New book challenges misconceptions about the value of life with disability
(New York) — Award-winning feminist philosopher, Dr. Eva Feder Kittay, Distinguished Professor of Philosophy at Stony Brook University, and mother of a daughter with significant disabilities is concerned that misconceptions about persons with disabilities, particularly intellectual disabilities, may fuel discrimination during the COVID-19 crisis — with deadly consequences.
“When it comes time to triage scarce medical care options, such as ventilators and life-saving medicines, will persons with cognitive disabilities be treated as if they have less value?” says Kittay.
“The American President has recently affirmed that no one should be denied medical treatment because of disability — not just a warm sentiment, but something that has been enshrined in law since The Americans with Disabilities Act of 1990. Yet daily we are seeing professional societies and state governments discussing the rationing of health care based implicitly on the perceived value of a person’s life and the lengthy and quality of their lived years,” says Kittay.
Who gets to choose?
“Persons with disabilities are valuable and have full, robust, rich and varied lives. Their personhood is not somehow diminished,” says Kittay. “Every moment in their lives is as precious as those of any typical person.
They should not be sacrificed based on misconceptions of disability during COVID-19 should medical scarcity arise,” says Kittay.
In her new book, Learning from My Daughter: The Value and Care of Disabled Minds (Oxford University Press), Kittay offers a powerful challenge to long-held views about the nature of the good life, and through the lens of disability, asks what provides meaning in our lives, what constitutes justice, dignity and personhood.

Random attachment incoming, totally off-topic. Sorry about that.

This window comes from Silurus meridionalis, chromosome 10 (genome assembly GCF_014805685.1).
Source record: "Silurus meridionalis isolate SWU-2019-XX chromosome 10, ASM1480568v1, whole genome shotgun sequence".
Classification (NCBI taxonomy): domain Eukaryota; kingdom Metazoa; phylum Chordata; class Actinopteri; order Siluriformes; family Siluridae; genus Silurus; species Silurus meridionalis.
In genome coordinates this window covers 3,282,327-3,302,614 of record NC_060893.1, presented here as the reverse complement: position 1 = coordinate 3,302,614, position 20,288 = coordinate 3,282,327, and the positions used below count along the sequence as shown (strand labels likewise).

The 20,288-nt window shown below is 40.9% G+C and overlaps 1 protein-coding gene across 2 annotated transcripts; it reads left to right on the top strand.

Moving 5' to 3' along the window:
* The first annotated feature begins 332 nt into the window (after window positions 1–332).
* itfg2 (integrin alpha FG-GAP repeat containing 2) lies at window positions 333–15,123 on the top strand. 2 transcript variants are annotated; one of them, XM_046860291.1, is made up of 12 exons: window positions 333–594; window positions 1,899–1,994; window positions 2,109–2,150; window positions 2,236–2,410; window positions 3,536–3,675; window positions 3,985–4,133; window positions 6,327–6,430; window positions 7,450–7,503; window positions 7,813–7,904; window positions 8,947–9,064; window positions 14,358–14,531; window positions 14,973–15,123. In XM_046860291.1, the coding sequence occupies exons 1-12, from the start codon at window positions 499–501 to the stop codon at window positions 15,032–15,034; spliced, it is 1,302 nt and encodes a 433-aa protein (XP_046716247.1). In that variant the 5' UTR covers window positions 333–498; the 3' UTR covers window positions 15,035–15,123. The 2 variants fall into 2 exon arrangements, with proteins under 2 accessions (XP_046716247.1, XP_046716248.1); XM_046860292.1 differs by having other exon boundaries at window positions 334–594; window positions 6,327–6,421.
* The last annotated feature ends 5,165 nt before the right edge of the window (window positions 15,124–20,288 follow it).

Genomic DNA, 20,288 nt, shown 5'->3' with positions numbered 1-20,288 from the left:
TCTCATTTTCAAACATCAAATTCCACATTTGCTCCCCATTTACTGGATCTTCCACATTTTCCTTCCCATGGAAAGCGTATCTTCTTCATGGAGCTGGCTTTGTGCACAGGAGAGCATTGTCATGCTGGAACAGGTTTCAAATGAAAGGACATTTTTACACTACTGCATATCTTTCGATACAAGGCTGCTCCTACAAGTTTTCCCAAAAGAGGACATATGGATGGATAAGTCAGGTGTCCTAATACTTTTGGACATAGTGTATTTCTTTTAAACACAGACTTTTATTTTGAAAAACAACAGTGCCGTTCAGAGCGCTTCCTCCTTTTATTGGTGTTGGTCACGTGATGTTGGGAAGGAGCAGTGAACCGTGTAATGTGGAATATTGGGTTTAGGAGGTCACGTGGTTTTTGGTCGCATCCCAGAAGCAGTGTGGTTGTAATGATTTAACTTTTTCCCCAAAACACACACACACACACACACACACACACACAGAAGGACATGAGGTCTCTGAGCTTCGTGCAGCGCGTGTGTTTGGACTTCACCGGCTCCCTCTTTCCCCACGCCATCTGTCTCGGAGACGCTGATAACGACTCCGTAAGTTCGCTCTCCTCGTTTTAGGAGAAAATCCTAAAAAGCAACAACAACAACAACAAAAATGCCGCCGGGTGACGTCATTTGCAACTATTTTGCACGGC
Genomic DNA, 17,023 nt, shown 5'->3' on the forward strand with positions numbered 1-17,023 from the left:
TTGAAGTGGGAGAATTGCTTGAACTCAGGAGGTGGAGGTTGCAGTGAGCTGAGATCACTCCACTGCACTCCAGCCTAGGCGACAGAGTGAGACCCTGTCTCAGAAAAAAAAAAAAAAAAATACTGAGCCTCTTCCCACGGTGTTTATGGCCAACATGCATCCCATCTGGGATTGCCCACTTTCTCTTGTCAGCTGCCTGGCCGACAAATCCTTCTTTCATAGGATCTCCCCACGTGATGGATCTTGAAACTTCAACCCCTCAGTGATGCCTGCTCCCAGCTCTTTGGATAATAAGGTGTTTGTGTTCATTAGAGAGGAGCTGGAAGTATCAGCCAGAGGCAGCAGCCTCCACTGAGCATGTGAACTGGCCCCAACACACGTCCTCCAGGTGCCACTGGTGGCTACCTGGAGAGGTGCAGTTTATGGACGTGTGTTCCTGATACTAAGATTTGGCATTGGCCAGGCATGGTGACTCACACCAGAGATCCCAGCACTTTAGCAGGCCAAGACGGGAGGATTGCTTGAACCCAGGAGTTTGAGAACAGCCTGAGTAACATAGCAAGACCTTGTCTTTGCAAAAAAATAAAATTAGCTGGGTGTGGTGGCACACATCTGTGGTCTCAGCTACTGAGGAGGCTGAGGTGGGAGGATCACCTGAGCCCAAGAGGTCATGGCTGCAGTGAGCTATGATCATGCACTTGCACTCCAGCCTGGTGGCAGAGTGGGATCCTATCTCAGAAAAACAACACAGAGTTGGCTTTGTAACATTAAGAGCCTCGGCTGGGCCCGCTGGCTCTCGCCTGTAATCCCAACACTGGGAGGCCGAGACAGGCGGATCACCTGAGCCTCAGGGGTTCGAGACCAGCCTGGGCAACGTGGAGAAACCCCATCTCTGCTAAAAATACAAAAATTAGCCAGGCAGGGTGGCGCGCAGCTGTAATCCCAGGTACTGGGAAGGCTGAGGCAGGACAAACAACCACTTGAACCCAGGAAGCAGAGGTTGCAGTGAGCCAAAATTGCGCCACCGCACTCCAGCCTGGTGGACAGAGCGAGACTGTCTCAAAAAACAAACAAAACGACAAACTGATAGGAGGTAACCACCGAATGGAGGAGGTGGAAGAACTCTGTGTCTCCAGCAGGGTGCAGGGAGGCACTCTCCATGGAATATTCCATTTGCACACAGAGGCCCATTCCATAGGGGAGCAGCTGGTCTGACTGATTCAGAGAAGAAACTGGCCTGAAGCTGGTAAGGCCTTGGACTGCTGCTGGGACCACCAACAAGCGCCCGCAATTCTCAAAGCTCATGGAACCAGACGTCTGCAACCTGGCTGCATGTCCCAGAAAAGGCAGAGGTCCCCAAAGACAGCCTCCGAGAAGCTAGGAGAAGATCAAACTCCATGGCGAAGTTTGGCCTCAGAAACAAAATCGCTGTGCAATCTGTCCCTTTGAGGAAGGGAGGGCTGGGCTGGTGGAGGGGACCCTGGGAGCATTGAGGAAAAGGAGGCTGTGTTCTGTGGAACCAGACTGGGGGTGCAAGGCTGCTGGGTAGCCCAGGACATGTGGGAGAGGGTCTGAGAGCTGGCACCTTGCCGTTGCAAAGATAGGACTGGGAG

These concepts need not be distant and idealized; the answers are right before us, in the way humans interact with one another, care for one another and need one another — whether they possess full mental capacities or have cognitive limitations.
We need to revise our concepts of dignity and personhood in light of this important correction, Kittay argues.
Learning from My Daughter was awarded the 2020 PROSE Award for Excellence in Philosophy by the Association of American Publishers.
Kittay, weaving together both her philosophical training and her personal experiences as a disability parent, addresses why cognitive disability can reorient us to what truly matters, and questions the centrality of normalcy as part of a good life.
The book both imparts lessons that advocate on behalf of those with significant disabilities, and constructs a moral theory grounded on our ability to give, receive, and share care and love.
Above all, it aims to adjust social attitudes and misconceptions about life with disability.
Learning from My Daughter
The Value and Care of Disabled Minds
By Eva Feder Kittay
(Oxford University Press)
Hardcover, 304 Pages
For more information and to order: https://global.oup.com/academic/product/learning-from-my-daughter-9780190844608?cc=ca&lang=en&#
About Eva Feder Kittay:
Eva Feder Kittay was Distinguished Professor of Philosophy at Stony Brook University for over 35 years. She has authored books and edited collections as well as numerous articles in the philosophy of language, feminist philosophy, and disability studies.
Her pioneering work interjecting questions of care and disability (especially cognitive disability) into philosophy and her work in feminist theory have garnered numerous honors and prizes: the 2003 Woman Philosopher of the Year by the Society for Women in Philosophy, the inaugural prize of the Institut de Mensch, Ethik und Wissenschaft, the Lebowitz prize from the American Philosophical Association and Phi Beta Kappa, a Lifetime Achievement Award from the Center for Discovery, an NEH Fellowship, and a Guggenheim Fellowship. She is the parent of a daughter with very significant disabilities.
Photos Courtesy of Eva Feder Kittay